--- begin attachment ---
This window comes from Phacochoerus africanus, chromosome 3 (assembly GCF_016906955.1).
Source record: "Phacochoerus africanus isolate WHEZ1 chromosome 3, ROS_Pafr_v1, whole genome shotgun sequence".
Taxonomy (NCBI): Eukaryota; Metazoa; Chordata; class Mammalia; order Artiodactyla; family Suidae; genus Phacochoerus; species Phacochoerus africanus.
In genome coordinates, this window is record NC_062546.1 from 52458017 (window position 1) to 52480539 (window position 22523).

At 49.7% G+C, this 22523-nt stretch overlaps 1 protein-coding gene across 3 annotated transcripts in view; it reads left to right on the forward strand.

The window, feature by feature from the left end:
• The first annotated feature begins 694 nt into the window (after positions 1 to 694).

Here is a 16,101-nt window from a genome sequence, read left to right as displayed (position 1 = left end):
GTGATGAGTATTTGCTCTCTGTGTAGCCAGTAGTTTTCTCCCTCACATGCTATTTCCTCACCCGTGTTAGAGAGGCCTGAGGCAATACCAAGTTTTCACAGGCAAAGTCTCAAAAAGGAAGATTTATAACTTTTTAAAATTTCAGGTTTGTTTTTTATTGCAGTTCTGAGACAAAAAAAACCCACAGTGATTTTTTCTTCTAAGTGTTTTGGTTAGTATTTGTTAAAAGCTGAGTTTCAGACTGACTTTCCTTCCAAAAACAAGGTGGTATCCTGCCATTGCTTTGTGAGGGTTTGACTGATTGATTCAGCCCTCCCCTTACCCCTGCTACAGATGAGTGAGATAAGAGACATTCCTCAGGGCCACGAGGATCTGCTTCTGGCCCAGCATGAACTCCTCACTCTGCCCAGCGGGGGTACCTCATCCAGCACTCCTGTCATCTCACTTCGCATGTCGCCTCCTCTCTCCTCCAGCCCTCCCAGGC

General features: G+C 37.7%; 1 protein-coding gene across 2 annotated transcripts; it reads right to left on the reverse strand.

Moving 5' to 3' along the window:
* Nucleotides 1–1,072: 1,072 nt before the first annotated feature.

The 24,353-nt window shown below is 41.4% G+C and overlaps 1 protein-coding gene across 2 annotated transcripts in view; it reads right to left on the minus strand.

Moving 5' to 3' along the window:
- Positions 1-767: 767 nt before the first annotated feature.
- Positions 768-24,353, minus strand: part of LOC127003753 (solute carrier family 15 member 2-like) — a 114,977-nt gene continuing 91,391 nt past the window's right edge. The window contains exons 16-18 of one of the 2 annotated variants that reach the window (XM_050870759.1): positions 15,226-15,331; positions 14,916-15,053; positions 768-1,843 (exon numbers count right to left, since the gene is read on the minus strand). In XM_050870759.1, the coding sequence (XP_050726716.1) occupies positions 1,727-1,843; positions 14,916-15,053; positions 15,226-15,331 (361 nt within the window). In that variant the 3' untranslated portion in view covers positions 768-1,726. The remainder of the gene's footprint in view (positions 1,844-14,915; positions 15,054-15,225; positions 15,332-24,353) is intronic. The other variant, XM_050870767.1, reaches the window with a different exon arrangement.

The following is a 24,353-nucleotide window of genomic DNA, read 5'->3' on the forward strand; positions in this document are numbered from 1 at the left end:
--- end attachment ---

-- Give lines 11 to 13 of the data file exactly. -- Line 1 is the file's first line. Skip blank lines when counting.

Moving 5' to 3' along the window:
* Nucleotides 1–1,072: 1,072 nt before the first annotated feature.

The 24,353-nt window shown below is 41.4% G+C and overlaps 1 protein-coding gene across 2 annotated transcripts in view; it reads right to left on the minus strand.